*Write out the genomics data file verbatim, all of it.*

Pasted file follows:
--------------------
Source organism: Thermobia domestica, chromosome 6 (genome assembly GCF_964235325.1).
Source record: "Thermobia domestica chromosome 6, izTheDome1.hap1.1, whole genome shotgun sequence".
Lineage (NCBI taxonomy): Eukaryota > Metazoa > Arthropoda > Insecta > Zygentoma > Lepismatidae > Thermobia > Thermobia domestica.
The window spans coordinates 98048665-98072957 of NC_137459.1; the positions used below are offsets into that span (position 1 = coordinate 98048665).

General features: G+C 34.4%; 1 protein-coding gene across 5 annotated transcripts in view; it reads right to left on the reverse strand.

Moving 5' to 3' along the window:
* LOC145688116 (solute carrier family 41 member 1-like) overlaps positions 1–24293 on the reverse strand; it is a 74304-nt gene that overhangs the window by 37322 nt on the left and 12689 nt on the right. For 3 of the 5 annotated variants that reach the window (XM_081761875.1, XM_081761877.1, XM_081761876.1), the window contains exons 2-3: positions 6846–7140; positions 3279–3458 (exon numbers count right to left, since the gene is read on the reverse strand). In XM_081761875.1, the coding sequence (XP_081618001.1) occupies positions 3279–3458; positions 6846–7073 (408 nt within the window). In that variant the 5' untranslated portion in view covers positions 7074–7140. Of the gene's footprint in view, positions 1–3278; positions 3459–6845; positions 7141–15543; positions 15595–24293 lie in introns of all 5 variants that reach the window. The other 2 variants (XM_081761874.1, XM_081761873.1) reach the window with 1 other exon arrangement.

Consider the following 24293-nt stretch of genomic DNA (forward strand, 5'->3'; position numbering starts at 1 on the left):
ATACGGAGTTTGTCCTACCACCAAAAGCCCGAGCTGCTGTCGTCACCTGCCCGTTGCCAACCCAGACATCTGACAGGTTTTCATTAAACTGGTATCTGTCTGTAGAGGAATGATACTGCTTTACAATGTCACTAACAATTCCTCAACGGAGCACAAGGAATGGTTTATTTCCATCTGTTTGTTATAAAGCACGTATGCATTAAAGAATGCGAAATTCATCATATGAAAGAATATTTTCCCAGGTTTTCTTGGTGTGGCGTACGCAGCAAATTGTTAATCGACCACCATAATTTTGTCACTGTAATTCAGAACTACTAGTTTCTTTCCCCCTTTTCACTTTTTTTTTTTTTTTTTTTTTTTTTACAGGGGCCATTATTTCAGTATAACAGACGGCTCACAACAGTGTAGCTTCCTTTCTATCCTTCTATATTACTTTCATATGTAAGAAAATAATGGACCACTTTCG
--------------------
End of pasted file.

Source organism: Thermobia domestica, chromosome 6 (genome assembly GCF_964235325.1).
Source record: "Thermobia domestica chromosome 6, izTheDome1.hap1.1, whole genome shotgun sequence".
Lineage (NCBI taxonomy): Eukaryota > Metazoa > Arthropoda > Insecta > Zygentoma > Lepismatidae > Thermobia > Thermobia domestica.
The window spans coordinates 98048665-98072957 of NC_137459.1; the positions used below are offsets into that span (position 1 = coordinate 98048665).

General features: G+C 34.4%; 1 protein-coding gene across 5 annotated transcripts in view; it reads right to left on the reverse strand.

Moving 5' to 3' along the window:
* LOC145688116 (solute carrier family 41 member 1-like) overlaps positions 1–24293 on the reverse strand; it is a 74304-nt gene that overhangs the window by 37322 nt on the left and 12689 nt on the right. For 3 of the 5 annotated variants that reach the window (XM_081761875.1, XM_081761877.1, XM_081761876.1), the window contains exons 2-3: positions 6846–7140; positions 3279–3458 (exon numbers count right to left, since the gene is read on the reverse strand). In XM_081761875.1, the coding sequence (XP_081618001.1) occupies positions 3279–3458; positions 6846–7073 (408 nt within the window). In that variant the 5' untranslated portion in view covers positions 7074–7140. Of the gene's footprint in view, positions 1–3278; positions 3459–6845; positions 7141–15543; positions 15595–24293 lie in introns of all 5 variants that reach the window. The other 2 variants (XM_081761874.1, XM_081761873.1) reach the window with 1 other exon arrangement.

Consider the following 24293-nt stretch of genomic DNA (forward strand, 5'->3'; position numbering starts at 1 on the left):
ATACGGAGTTTGTCCTACCACCAAAAGCCCGAGCTGCTGTCGTCACCTGCCCGTTGCCAACCCAGACATCTGACAGGTTTTCATTAAACTGGTATCTGTCTGTAGAGGAATGATACTGCTTTACAATGTCACTAACAATTCCTCAACGGAGCACAAGGAATGGTTTATTTCCATCTGTTTGTTATAAAGCACGTATGCATTAAAGAATGCGAAATTCATCATATGAAAGAATATTTTCCCAGGTTTTCTTGGTGTGGCGTACGCAGCAAATTGTTAATCGACCACCATAATTTTGTCACTGTAATTCAGAACTACTAGTTTCTTTCCCCCTTTTCACTTTTTTTTTTTTTTTTTTTTTTTTTACAGGGGCCATTATTTCAGTATAACAGACGGCTCACAACAGTGTAGCTTCCTTTCTATCCTTCTATATTACTTTCATATGTAAGAAAATAATGGACCACTTTCG